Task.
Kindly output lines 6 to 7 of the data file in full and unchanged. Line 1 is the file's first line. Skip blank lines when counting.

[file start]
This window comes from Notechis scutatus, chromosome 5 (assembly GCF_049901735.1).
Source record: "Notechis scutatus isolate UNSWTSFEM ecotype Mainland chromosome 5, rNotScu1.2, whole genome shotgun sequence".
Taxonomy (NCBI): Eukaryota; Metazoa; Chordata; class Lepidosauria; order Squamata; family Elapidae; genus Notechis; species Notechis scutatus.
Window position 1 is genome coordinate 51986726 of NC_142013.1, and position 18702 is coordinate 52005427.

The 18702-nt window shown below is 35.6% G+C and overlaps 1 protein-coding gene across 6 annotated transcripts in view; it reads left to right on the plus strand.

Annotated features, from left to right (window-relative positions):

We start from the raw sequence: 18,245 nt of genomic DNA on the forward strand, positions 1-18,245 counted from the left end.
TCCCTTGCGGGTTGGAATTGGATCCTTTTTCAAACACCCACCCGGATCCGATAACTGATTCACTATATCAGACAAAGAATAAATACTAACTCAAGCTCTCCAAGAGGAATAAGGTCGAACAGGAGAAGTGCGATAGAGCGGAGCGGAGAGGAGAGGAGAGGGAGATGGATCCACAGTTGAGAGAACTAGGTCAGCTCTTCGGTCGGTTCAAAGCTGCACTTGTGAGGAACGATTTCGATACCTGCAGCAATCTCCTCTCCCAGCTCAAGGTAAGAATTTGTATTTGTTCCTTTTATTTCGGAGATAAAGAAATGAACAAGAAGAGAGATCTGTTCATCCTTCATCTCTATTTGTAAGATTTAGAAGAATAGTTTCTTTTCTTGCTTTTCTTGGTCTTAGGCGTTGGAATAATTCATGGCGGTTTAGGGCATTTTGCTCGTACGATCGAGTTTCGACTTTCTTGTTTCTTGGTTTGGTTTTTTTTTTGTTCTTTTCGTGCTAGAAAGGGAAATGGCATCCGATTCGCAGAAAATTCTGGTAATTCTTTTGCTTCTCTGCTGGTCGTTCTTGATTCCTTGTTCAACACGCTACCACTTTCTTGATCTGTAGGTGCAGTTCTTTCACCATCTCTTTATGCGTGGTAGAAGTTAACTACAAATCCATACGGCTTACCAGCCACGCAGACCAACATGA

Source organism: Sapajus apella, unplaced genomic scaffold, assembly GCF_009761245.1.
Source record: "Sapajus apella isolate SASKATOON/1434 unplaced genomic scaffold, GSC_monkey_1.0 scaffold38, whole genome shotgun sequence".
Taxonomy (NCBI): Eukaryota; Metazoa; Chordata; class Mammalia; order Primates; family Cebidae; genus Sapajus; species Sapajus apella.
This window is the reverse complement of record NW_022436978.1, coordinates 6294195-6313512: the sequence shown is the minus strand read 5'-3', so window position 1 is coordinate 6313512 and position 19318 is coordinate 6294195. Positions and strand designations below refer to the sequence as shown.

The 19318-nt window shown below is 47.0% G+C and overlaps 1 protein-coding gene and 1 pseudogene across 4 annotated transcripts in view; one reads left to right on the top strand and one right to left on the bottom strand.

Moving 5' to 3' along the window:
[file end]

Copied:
Annotated features, from left to right (window-relative positions):

We start from the raw sequence: 18,245 nt of genomic DNA on the forward strand, positions 1-18,245 counted from the left end.